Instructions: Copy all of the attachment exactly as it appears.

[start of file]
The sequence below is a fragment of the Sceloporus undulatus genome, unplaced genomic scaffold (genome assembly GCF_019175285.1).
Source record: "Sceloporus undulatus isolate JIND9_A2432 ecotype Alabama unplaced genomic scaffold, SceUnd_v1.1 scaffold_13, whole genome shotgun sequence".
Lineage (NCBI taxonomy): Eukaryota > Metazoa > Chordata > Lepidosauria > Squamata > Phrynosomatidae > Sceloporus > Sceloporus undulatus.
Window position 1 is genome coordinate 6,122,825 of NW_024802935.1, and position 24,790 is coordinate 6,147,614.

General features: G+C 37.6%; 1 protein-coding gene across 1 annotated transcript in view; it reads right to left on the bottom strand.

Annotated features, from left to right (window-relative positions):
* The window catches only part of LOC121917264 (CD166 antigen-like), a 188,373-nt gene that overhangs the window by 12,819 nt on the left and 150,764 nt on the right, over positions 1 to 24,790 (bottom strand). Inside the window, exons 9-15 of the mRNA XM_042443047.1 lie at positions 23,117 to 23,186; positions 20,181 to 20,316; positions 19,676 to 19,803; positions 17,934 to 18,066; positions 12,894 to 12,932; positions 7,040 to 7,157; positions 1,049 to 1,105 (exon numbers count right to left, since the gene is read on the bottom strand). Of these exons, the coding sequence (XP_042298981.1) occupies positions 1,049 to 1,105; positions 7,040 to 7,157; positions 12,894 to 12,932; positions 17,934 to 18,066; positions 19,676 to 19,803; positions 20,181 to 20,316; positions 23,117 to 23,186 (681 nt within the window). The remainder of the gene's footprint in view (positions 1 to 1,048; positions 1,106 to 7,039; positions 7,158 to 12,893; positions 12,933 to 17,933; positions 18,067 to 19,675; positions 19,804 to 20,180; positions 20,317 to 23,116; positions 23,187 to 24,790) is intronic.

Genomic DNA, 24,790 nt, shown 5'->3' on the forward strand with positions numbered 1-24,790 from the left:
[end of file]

The sequence below is a fragment of the Sceloporus undulatus genome, unplaced genomic scaffold (genome assembly GCF_019175285.1).
Source record: "Sceloporus undulatus isolate JIND9_A2432 ecotype Alabama unplaced genomic scaffold, SceUnd_v1.1 scaffold_13, whole genome shotgun sequence".
Lineage (NCBI taxonomy): Eukaryota > Metazoa > Chordata > Lepidosauria > Squamata > Phrynosomatidae > Sceloporus > Sceloporus undulatus.
Window position 1 is genome coordinate 6,122,825 of NW_024802935.1, and position 24,790 is coordinate 6,147,614.

General features: G+C 37.6%; 1 protein-coding gene across 1 annotated transcript in view; it reads right to left on the bottom strand.

Annotated features, from left to right (window-relative positions):
* The window catches only part of LOC121917264 (CD166 antigen-like), a 188,373-nt gene that overhangs the window by 12,819 nt on the left and 150,764 nt on the right, over positions 1 to 24,790 (bottom strand). Inside the window, exons 9-15 of the mRNA XM_042443047.1 lie at positions 23,117 to 23,186; positions 20,181 to 20,316; positions 19,676 to 19,803; positions 17,934 to 18,066; positions 12,894 to 12,932; positions 7,040 to 7,157; positions 1,049 to 1,105 (exon numbers count right to left, since the gene is read on the bottom strand). Of these exons, the coding sequence (XP_042298981.1) occupies positions 1,049 to 1,105; positions 7,040 to 7,157; positions 12,894 to 12,932; positions 17,934 to 18,066; positions 19,676 to 19,803; positions 20,181 to 20,316; positions 23,117 to 23,186 (681 nt within the window). The remainder of the gene's footprint in view (positions 1 to 1,048; positions 1,106 to 7,039; positions 7,158 to 12,893; positions 12,933 to 17,933; positions 18,067 to 19,675; positions 19,804 to 20,180; positions 20,317 to 23,116; positions 23,187 to 24,790) is intronic.

Genomic DNA, 24,790 nt, shown 5'->3' on the forward strand with positions numbered 1-24,790 from the left: